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Categories: Colombia, Life, Medellin | Tags: , , , , , , , , , , , , , , , , , , , , , , , , , , , , , | Leave a comment

The Weather Factor & Multiple Sclerosis

Sometimes I am even able to act like a tourist! ūüėČ

I am not able to speak for everyone with Multiple Sclerosis, but in my case, weather is a major contributor to relapses with my MS.  Not that cold is better than hot or hot better than cold or even the fluctuations of the drastic changes in temperature on Spring and Autumn days in the South.  There are days we run the air-conditioner in the day and heat is on at night.  These extremes and fluctuations where brutal to my MS symptoms.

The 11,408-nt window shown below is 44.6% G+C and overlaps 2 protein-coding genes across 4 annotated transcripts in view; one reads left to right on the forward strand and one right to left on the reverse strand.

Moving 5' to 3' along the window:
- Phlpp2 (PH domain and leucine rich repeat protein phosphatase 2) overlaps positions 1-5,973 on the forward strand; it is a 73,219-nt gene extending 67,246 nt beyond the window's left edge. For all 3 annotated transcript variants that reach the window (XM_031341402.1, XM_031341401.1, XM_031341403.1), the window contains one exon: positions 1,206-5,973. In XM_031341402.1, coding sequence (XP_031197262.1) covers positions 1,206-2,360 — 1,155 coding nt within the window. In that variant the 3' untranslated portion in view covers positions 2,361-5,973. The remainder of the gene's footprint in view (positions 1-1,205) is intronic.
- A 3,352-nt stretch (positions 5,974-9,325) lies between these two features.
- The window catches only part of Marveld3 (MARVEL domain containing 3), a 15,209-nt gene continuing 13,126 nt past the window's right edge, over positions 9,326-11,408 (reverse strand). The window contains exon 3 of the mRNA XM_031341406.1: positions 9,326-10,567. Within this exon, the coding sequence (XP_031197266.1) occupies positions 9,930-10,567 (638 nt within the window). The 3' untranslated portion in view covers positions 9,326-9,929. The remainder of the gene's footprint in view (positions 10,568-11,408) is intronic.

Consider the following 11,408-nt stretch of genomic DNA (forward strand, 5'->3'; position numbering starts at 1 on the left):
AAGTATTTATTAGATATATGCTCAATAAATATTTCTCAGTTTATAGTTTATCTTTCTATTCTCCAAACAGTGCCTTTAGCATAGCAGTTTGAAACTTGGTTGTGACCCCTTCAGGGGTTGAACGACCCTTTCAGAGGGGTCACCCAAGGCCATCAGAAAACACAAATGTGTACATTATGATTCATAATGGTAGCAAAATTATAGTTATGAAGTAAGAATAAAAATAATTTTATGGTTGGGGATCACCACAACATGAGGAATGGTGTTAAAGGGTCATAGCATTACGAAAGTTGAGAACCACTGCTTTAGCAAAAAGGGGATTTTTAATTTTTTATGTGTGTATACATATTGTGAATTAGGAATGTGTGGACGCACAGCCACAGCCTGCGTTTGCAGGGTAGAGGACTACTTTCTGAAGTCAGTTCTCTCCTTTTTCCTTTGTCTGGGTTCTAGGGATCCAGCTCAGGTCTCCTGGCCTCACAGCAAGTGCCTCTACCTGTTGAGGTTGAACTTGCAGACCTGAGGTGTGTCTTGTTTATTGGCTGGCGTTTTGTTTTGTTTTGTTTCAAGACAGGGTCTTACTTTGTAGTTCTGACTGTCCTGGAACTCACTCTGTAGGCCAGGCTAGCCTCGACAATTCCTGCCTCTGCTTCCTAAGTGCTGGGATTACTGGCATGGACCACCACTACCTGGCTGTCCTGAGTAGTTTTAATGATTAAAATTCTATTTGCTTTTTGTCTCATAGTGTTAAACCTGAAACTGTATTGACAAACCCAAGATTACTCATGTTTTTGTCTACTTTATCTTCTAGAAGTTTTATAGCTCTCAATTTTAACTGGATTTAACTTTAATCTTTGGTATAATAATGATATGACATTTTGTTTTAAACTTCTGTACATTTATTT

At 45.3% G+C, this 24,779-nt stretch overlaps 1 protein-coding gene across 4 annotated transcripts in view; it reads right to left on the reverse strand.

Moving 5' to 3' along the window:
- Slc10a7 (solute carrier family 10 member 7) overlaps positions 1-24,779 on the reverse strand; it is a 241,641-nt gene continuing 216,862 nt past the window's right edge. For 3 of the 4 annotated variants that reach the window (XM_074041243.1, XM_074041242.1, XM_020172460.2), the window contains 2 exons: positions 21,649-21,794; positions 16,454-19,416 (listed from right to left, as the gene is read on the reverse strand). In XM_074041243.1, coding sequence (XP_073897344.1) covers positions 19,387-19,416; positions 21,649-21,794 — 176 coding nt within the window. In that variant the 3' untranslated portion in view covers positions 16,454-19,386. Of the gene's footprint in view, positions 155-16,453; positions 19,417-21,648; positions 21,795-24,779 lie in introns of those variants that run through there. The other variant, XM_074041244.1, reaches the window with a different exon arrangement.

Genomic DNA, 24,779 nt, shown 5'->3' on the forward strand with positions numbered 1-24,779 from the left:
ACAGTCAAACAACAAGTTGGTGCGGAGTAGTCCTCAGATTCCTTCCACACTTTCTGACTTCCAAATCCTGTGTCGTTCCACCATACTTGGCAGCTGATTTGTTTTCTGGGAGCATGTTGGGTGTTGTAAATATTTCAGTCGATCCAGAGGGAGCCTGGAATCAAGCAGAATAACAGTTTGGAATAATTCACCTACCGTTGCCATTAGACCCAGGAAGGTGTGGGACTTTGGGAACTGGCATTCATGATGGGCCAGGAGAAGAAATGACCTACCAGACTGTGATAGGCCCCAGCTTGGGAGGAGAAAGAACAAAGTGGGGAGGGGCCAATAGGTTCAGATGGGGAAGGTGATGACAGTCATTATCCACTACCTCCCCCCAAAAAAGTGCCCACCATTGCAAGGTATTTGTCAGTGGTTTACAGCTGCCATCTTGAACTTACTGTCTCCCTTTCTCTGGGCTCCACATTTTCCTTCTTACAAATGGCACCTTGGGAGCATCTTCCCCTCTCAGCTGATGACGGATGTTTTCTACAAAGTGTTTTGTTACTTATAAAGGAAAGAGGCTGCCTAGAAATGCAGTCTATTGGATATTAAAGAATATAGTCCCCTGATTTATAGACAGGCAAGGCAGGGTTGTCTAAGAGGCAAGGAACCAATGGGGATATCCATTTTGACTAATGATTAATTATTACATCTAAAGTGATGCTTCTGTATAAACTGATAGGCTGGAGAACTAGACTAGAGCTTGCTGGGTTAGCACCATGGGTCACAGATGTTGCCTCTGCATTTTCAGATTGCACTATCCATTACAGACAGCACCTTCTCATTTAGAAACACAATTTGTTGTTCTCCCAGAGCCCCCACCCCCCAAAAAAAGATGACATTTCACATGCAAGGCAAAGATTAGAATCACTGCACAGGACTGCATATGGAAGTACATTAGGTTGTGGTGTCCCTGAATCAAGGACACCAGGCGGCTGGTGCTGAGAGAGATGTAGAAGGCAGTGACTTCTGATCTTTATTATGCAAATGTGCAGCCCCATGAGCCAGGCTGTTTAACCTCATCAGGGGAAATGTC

Now I am living in Medellin, Colombia, South America. ¬†Many ask why an American would leave the U.S. to live in Colombia? ¬†The simple answer – weather! ¬†The nickname for Medellin is The City of Eternal Spring. ¬†For someone with MS like me… the climate is ideal. ¬†With fewer days of really hot or really cold and the fluctuations of a mild Spring day back home (1.5 hours North of New Orleans), I notice fewer relapses while in Medellin. ¬†By no means does it mean they go away, but the severity of relapses is reduced as well as the frequency. ¬†Regardless¬†of climate, fatigue remains my chief adversary! ¬†Even here I fool myself into believing I am able to do more than I actually am capable of.